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While the price of shares in meme stocks like GameStop, AMC, BlackBerry and Nokia continued to bounce around on Friday, they were less volatile than they had been during the midweek chaos. The top U.S. regulator weighed in, and tech platforms remained divided on how to respond to the frenzy. Here’s what you need to know about another weird day:
SEC shots fired: The U.S. Securities and Exchange Commission made its first official statement on the matter. While not naming any specific tickers, it said, “Extreme stock price volatility has the potential to expose investors to rapid and severe losses and undermine market confidence.” The SEC also gave what many interpreted as a warning to brokerages like Robinhood that restricted trading of hot securities: “We will act to protect retail investors when the facts demonstrate abusive or manipulative trading activity that is prohibited by the federal securities laws. Market participants should be careful to avoid such activity.”
Brokers concede—a little: Popular day-trading platform Robinhood lifted its ban today on buying GameStock and other securities it restricted yesterday, though traders are still limited on how much they can buy and sell. The company initially said it restricted trading to protect its users, but later revealed it lacked funding to cover trade clearances, raising more than US$1 billion from existing funders. Rival platforms, including Webull and M1, also resumed trading on Friday, following intense backlash from retail traders. Meanwhile, U.K.-based trading app Freetrade disabled U.S. stock purchases on Friday. The firm said the decision came from its foreign-exchange provider and their bank to restrict trading volume.
Robinhood’s internal turmoil: Some employees at the company, which has been the main target of retail traders’ ire, have spoken out about the firm’s decision to restrict trading. They argued the move compromised the company’s mission to “democratize finance” and empower small investors. “This sets a horrible precedent,” wrote one employee on discussion site Blind, as reported by The Information.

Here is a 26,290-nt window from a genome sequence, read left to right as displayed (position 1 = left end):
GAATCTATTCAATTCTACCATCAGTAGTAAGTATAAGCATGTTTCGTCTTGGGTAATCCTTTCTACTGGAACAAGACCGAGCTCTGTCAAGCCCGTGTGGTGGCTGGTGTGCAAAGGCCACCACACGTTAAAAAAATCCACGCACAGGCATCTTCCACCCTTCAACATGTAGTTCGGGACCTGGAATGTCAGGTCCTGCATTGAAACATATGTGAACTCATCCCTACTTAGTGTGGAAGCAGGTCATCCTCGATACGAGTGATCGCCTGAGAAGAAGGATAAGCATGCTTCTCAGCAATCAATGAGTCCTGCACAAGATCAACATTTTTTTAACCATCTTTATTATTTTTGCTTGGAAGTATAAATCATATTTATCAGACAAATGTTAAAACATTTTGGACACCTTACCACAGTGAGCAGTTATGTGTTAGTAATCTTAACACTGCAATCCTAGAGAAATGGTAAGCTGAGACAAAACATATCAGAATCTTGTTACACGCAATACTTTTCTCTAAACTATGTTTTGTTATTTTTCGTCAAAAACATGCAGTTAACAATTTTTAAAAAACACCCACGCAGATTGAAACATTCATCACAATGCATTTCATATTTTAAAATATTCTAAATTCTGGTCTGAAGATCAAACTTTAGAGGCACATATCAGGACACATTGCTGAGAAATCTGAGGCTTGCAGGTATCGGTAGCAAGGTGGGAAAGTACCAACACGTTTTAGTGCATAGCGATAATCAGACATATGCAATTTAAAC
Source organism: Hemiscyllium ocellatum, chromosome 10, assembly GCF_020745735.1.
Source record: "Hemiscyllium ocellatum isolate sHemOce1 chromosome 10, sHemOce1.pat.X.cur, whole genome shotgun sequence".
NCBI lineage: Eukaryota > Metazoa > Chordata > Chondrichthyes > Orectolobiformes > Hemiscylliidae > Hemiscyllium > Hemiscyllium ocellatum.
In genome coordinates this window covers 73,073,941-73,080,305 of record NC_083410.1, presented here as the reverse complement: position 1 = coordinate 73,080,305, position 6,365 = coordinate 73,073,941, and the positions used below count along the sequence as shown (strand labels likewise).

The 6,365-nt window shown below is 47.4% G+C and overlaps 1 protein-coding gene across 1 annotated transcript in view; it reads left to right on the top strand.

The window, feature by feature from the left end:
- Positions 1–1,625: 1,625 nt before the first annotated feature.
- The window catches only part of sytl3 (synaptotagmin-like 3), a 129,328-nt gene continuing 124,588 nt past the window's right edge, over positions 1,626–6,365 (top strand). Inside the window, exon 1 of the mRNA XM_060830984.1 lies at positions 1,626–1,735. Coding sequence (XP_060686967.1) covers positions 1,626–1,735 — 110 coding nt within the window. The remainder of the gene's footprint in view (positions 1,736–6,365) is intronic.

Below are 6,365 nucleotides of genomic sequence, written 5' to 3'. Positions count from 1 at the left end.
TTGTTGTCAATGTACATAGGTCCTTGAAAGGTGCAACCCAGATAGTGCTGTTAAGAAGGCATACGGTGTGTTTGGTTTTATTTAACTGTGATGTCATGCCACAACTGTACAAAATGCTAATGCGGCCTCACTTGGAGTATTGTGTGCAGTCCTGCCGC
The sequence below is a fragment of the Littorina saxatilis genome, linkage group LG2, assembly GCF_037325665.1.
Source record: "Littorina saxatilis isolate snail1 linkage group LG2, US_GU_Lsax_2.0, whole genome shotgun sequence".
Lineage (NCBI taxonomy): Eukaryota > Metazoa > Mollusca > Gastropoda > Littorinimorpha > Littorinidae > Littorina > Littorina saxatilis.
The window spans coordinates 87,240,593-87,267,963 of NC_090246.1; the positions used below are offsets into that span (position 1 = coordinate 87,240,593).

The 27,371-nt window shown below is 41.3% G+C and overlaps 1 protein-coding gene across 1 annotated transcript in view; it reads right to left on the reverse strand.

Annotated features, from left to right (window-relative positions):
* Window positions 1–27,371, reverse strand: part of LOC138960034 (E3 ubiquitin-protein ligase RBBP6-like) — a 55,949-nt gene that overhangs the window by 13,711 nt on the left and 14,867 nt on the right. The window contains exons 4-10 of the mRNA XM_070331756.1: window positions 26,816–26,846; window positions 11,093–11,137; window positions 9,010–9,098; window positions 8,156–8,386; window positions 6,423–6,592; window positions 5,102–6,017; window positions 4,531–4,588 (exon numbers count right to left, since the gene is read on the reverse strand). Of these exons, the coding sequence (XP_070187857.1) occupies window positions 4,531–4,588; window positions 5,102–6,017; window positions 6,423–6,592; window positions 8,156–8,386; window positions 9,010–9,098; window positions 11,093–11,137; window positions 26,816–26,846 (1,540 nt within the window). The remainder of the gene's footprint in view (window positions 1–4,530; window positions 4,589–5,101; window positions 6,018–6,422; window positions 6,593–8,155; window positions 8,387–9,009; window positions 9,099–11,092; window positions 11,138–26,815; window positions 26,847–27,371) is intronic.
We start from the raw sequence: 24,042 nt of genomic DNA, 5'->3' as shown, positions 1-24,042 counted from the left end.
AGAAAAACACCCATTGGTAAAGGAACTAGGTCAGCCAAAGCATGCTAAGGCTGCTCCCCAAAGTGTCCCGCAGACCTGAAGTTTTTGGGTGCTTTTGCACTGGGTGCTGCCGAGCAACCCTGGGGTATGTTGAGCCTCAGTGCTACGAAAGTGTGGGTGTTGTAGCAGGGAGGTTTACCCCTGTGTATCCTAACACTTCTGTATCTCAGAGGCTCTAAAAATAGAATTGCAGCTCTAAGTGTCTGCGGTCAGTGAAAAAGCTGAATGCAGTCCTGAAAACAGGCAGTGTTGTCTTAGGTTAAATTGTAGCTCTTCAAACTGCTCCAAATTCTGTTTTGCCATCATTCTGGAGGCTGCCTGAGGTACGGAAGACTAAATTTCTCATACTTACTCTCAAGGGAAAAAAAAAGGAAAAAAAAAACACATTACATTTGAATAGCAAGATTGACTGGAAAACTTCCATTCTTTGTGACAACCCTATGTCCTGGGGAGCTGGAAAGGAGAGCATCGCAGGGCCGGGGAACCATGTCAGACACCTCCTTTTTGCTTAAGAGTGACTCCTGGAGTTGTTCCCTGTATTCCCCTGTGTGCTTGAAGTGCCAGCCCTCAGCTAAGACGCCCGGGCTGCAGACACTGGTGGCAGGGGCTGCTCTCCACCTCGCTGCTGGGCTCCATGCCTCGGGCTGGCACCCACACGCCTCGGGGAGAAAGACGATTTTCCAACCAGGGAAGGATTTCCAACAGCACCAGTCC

“I didn’t expect this”: In an interview with The Wall Street Journal, the investor who kick started the frenzy, Keith Gill (also known as Roaring Kitty or DeepFuckingValue), said he wasn’t out to take on the Wall Street establishment when he began investing in GameStop back in June 2019. The stock was trading for about US$5 at the time; it closed the week at US$325. When markets opened Friday, the former marketing professional had about US$33 million in his E*Trade account.
Facebook wades in: Facebook temporarily removed Robinhood Stock Traders, a popular Wall Street discussion group with more than 157,000 members, for allegedly violating its community standards. The company said the move was unrelated to the stock run. The group’s creator, Allen Tran, said he received a notification saying it was removed for specifically violating policies on “adult sexual exploitation.” Tran told Reuters he’d never seen adult content on the page. Following the report, the group was reinstated.
Teachers’ cashes in: The Ontario Teachers’ Pension Plan sold 24.56 million shares in Macerich, after Reddit users pumped stock in the mall owner, which one Reddit user touted as “GameStop’s landlord.” The pension fund brought in nearly US$500 million from the sale.
The inevitable crypto angle: Dogecoin, a cryptocurrency that started as a joke, saw its price jump 800 per cent by midday Friday. Like other hot stocks that rocketed past their fundamental values this week, the digital coin’s rise followed hype built up on a Reddit forum.
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A sour taste: Activist investor Andrew Left said Friday his firm Citron Research would stop publishing its popular short reports after its failed attempt to short GameStop contributed to this week’s trading craze. The firm said it will instead focus on “giving long-side multibagger opportunities for individual investors.” Citron has for years been trying to short Ottawa-based Shopify. CEO Tobi Lütke weighed in on the news, while also pledging a $200,000 donation to New York City’s Robin Hood charity.